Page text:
Ecstasy, the so-called love drug, is fast becoming the same thing for teenagers today as cocaine was to the previous generation, wildly popular and deceivingly dangerous. That's according to a new government survey that reports ecstasy use in teens is up 71% in the last two years, so the White House and the Private Partnership for a Drug Free America is launching a new TV campaign now, hoping to wake up young people and their parents. "Ecstasy has moved out of the club scene and into the mainstream. You can find it in communities. You can find it in house parties all across America," says Stephen Pasierb, Partnership for a Drug Free America.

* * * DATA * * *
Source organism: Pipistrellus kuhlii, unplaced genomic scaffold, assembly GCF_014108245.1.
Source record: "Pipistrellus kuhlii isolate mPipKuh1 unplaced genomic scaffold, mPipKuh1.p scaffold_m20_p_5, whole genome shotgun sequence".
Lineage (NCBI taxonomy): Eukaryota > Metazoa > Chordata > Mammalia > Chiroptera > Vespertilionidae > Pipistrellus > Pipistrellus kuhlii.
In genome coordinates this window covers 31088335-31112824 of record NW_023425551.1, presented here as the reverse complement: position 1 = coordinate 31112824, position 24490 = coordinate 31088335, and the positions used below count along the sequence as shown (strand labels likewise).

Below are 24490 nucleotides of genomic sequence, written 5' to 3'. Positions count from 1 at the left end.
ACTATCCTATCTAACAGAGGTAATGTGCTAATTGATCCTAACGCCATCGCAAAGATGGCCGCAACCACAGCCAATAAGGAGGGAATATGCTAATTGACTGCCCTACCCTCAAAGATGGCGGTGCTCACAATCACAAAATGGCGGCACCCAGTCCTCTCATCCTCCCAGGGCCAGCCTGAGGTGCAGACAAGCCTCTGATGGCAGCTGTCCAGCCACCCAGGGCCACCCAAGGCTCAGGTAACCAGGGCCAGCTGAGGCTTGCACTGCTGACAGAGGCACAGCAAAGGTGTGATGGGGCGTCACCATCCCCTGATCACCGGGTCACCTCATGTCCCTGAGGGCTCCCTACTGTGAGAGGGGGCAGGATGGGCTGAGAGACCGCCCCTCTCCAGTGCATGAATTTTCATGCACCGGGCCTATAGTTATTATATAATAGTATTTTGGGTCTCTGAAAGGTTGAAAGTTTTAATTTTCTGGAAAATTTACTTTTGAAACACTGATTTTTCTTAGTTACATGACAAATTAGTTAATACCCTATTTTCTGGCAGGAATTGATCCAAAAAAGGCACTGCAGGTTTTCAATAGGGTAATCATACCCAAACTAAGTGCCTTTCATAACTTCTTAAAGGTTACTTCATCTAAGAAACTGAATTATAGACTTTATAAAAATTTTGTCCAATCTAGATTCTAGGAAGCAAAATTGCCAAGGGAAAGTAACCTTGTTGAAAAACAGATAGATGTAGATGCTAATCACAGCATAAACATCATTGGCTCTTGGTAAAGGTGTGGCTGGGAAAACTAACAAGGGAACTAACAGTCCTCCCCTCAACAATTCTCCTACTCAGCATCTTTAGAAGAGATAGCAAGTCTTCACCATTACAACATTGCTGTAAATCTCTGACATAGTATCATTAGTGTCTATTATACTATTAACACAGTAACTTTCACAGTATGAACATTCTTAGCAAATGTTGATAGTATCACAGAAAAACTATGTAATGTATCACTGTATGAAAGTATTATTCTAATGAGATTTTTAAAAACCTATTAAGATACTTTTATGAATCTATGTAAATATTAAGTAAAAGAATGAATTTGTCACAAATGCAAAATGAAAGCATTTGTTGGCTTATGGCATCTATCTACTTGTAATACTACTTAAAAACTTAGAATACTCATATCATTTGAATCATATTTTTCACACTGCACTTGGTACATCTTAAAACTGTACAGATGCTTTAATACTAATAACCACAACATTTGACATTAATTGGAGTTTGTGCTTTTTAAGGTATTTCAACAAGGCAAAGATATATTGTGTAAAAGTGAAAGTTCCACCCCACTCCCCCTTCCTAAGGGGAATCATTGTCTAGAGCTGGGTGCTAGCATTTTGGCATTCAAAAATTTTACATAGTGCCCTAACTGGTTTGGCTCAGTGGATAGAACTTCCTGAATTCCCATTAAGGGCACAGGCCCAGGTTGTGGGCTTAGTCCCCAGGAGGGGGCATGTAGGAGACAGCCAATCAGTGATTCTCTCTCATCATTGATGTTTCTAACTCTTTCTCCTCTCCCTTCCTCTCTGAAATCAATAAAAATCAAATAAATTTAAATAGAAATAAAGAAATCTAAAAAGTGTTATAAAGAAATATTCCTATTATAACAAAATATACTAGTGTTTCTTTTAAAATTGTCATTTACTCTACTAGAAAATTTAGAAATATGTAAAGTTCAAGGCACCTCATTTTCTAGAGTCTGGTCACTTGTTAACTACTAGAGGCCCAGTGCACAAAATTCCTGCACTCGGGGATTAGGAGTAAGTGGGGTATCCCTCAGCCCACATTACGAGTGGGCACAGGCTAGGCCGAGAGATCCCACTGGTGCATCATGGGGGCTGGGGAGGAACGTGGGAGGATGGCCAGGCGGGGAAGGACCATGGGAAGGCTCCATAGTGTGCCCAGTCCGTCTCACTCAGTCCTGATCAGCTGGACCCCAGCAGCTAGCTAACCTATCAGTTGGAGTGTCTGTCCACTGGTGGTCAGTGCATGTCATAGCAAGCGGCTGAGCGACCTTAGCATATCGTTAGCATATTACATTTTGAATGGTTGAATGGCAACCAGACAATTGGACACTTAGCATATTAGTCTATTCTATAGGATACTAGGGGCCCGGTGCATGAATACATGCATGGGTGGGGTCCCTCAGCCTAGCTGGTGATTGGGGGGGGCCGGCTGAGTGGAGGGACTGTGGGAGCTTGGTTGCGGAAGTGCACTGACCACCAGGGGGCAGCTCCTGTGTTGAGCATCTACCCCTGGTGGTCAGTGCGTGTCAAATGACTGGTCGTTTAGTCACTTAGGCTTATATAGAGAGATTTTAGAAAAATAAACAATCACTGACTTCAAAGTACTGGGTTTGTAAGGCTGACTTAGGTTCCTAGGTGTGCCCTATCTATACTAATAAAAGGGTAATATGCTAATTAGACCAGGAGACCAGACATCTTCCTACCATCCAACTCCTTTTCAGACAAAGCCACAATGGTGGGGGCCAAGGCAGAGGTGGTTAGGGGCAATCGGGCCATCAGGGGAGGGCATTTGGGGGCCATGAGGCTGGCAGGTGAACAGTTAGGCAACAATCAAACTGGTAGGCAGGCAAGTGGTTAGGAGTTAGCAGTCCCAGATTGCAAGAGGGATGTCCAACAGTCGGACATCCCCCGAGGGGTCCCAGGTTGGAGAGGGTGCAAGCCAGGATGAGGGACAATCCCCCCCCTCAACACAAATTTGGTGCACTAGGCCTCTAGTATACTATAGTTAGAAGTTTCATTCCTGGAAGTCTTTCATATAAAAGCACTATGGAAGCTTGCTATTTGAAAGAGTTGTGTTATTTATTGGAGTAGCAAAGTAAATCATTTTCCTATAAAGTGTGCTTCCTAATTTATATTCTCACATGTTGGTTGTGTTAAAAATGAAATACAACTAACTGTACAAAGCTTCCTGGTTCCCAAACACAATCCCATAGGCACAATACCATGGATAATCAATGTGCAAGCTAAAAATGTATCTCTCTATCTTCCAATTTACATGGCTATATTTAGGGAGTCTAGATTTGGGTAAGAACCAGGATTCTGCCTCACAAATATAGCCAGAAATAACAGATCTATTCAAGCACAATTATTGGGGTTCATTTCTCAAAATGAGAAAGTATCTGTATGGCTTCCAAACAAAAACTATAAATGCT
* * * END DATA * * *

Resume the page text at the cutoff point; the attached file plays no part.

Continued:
"Don't let the lie about ecstasy stand. It's dangerous. It's addictive. It's deadly, and it needs to stop," says John Walters of the White House Drug Policy Office.
The so-called love drug gives users a sense of euphoria, and dealers claim that it's harmless. The problem for the new anti-ecstasy campaign is a popular website that tells a much different story. "It does nothing but say that the government is full of lies. You can test your pills, and they're basically contradicting all this stuff," says Ashley, a former ecstasy user.
Meanwhile, that government survey indicates that 2.8 million teenagers say they've taken ecstasy at least once. For people like Danielle Heird, it was the last thing she ever did. You can watch for more of her story in upcoming TV spots as the new ecstasy awareness campaign gets underway.